The Federal government uses Treasury bonds, along with Treasury bills and notes, to finance its debt. When you purchase a Treasury bond, it pays a fixed interest rate for a set number of years and accumulates interest every month or six months, depending on when it was issued. When a bond no longer earns interest, it is considered fully "mature." You can redeem or cash a Treasury bond before it matures, but you may lose out on some of the interest that has yet to accrue. The Department of the Treasury maintains TreasuryDirect.gov, a website you can use in a few different ways to determine if your bond has matured.
Use Treasury Hunt
Open your Internet browser and go to TreasuryDirect.gov. Select the "Individuals" section.
Click the "Tools" tab near the top of the page. Select "Treasury Hunt" from the left column. Hit the "Start Search" button.
Type the Social Security Number of the individual to whom the bond is registered. Click "Search." Any savings bonds Treasury Hunt reveals have matured and stopped earning interest.
Use Savings Bond Calculator
Go to the TreasuryDirect.gov website. Click on the "Individuals" section and then the "Tools" tab.
Select the "Savings Bond Calculator" option from the list of options in the "Tools" section. Scroll down and click "Get Started."
Select the series (e.g., EE/E, I bonds) and denomination (e.g., $75, $1,000, etc.) of the bond for which you're determining the maturity. Enter the bond's issue date and serial number in their respective boxes.
Click the "Calculate" button and review the results. Look for the "Final Maturity Date" field to determine if the bond has already matured or the date it will mature and stop earning interest.
Use Issue Date
Go to the TreasuryDirect.gov website and click on the "Individuals" section. Select the "Research Center" tab near the top of the page.
Click the "Treasury Securities that have Stopped Earning Interest" option from the research center options.
Look at the chart with the "savings bonds that no longer earn interest" heading. Check the series and issue date of your bond and match it to the series and issue dates listed in the chart to determine if your bond has matured. For example, the chart notes that "All issues" of Series E and Series H bonds no longer earn interest and have matured.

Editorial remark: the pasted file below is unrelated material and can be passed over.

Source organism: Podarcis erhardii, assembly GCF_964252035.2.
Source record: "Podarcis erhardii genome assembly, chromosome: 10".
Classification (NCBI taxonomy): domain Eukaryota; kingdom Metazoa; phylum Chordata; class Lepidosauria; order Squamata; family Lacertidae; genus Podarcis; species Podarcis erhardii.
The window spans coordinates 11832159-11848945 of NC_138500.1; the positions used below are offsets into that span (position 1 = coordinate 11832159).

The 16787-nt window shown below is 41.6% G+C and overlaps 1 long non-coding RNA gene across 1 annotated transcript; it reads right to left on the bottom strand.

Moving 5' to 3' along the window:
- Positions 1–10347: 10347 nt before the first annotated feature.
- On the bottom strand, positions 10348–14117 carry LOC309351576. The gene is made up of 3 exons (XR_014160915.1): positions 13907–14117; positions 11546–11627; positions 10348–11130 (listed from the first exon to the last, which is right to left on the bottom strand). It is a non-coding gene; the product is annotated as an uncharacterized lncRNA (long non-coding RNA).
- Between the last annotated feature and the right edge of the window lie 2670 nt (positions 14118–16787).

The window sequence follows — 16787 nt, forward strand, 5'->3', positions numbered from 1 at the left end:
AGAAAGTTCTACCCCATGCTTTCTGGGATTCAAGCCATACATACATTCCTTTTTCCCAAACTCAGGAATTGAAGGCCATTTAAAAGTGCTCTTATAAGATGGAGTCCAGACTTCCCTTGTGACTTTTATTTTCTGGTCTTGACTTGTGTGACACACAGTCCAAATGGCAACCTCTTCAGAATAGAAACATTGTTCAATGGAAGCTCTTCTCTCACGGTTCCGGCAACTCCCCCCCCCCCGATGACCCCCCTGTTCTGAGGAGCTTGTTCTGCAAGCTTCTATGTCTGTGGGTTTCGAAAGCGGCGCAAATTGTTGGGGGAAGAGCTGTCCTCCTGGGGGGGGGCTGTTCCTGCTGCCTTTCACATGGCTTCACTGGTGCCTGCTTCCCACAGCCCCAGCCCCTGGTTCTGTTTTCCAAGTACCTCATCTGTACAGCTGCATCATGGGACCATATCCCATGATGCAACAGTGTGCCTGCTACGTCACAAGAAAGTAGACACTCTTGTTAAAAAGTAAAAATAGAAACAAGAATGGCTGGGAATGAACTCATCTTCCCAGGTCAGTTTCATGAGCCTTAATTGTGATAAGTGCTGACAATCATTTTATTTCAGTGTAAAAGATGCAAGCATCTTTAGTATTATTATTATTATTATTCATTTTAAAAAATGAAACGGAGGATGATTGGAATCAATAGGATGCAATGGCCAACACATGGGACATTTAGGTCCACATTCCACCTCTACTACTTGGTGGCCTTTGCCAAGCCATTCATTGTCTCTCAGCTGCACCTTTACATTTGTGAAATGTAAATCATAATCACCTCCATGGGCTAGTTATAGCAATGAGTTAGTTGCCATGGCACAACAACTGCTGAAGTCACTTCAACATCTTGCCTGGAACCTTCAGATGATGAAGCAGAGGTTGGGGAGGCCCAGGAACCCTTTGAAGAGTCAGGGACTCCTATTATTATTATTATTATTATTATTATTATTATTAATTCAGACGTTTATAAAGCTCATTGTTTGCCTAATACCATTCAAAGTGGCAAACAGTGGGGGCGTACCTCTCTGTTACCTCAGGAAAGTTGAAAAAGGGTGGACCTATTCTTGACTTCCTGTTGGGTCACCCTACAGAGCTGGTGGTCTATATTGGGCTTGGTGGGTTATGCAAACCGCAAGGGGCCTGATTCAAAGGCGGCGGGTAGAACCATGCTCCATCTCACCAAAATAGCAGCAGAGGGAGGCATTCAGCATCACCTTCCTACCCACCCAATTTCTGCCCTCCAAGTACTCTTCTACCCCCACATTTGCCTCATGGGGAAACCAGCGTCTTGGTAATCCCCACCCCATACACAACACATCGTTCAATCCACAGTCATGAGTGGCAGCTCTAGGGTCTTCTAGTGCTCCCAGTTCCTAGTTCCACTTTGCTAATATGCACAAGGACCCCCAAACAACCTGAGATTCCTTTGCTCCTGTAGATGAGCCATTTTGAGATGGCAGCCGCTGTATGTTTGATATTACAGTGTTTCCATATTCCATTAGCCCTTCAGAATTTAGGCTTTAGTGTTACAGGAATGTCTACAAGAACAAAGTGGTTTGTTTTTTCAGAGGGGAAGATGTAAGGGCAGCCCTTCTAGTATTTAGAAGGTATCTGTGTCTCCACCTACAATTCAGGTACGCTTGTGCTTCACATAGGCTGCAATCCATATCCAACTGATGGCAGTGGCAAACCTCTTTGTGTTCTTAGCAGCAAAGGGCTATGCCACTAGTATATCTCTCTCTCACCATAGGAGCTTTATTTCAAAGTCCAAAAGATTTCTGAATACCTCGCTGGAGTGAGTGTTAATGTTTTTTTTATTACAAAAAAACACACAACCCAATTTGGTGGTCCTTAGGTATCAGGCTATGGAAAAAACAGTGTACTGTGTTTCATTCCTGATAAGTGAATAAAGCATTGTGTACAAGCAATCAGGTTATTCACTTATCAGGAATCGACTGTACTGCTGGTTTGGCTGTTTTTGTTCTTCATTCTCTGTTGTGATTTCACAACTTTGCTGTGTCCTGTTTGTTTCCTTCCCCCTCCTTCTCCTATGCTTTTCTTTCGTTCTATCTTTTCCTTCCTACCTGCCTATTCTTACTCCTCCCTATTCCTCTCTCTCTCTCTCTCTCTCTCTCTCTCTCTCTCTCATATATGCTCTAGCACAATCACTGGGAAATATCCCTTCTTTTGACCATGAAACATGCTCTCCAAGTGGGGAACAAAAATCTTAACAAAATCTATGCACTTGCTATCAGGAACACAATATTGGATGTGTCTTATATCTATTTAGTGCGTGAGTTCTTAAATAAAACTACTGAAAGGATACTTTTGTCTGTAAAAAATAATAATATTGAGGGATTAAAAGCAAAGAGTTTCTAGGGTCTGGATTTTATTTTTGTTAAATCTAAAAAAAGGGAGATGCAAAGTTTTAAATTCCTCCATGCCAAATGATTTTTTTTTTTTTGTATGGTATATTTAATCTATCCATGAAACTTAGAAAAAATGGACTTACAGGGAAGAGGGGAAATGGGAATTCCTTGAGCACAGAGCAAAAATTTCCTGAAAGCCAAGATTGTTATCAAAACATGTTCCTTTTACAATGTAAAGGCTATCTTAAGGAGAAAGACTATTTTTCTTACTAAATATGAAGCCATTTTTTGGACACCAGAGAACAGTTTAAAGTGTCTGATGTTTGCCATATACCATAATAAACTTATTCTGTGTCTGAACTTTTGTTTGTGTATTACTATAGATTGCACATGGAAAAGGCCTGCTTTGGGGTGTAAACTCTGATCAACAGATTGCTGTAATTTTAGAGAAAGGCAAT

Look at the "how long bonds earn interest" chart to determine if your bond has matured based on its issue date. Match your bond's series and issue date to the correct columns listed in the chart. Add the number of years the bond earns interest to the issue date. For example, the chart shows that all issues of Series EE bonds mature after 30 years. If you have a Series EE bond issued in October 1986, for example, the bond won't mature until October 2016.
You must hold onto bonds for at least one year before redeeming them.
Interest is added every six months for most bonds issued prior to May 1, 1997.
Interest is added every month to bonds issued in May 1997 or after.
A bond's issue date can be found in the upper right corner of the bond.
The bond's serial number can be found in the lower right corner of the bond.
You lose the bond's most recent three months of interest if you redeem it before its fifth anniversary date.
Treasury Direct's Treasury Hunt contains information only on Series E bonds issued in 1974 or after.
- TreasuryDirect; When Interest Is Added to Your Bonds; October 2010
- TreasuryDirect; Savings Bond Calculator -- Detailed Instructions; May 2011
- TreasuryDirect; What Does a Bond look Like?; September 2007
- TreasuryDirect; Treasury Securities That Have Stopped Earning Interest; August 2011
- Savings Bond Advisor; Interest Penalty for Cashing Savings Bonds Before Five Years; Tom Adams; August 2004
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